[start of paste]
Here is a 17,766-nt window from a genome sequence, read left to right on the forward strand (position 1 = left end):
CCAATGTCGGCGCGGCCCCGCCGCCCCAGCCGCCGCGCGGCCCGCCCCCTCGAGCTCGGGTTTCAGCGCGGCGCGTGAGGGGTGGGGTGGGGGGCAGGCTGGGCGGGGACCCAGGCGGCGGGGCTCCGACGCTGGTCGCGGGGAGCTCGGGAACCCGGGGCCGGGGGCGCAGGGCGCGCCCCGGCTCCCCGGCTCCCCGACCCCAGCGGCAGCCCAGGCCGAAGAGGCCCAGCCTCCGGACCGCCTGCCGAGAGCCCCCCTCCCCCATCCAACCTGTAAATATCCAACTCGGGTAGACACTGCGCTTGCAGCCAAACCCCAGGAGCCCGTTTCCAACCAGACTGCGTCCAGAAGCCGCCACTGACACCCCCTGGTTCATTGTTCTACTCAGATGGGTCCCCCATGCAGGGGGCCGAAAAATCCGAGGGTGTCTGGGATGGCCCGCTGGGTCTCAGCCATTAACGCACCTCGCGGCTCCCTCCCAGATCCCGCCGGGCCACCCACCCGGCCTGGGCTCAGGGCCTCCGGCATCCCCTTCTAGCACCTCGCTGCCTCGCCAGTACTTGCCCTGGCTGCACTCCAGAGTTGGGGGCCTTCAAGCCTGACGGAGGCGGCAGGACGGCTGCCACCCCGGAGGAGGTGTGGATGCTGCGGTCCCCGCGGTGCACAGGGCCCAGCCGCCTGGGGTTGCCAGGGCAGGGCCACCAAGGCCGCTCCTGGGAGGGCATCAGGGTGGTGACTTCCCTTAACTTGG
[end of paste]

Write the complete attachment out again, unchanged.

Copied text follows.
Here is a 17,766-nt window from a genome sequence, read left to right on the forward strand (position 1 = left end):
CCAATGTCGGCGCGGCCCCGCCGCCCCAGCCGCCGCGCGGCCCGCCCCCTCGAGCTCGGGTTTCAGCGCGGCGCGTGAGGGGTGGGGTGGGGGGCAGGCTGGGCGGGGACCCAGGCGGCGGGGCTCCGACGCTGGTCGCGGGGAGCTCGGGAACCCGGGGCCGGGGGCGCAGGGCGCGCCCCGGCTCCCCGGCTCCCCGACCCCAGCGGCAGCCCAGGCCGAAGAGGCCCAGCCTCCGGACCGCCTGCCGAGAGCCCCCCTCCCCCATCCAACCTGTAAATATCCAACTCGGGTAGACACTGCGCTTGCAGCCAAACCCCAGGAGCCCGTTTCCAACCAGACTGCGTCCAGAAGCCGCCACTGACACCCCCTGGTTCATTGTTCTACTCAGATGGGTCCCCCATGCAGGGGGCCGAAAAATCCGAGGGTGTCTGGGATGGCCCGCTGGGTCTCAGCCATTAACGCACCTCGCGGCTCCCTCCCAGATCCCGCCGGGCCACCCACCCGGCCTGGGCTCAGGGCCTCCGGCATCCCCTTCTAGCACCTCGCTGCCTCGCCAGTACTTGCCCTGGCTGCACTCCAGAGTTGGGGGCCTTCAAGCCTGACGGAGGCGGCAGGACGGCTGCCACCCCGGAGGAGGTGTGGATGCTGCGGTCCCCGCGGTGCACAGGGCCCAGCCGCCTGGGGTTGCCAGGGCAGGGCCACCAAGGCCGCTCCTGGGAGGGCATCAGGGTGGTGACTTCCCTTAACTTGG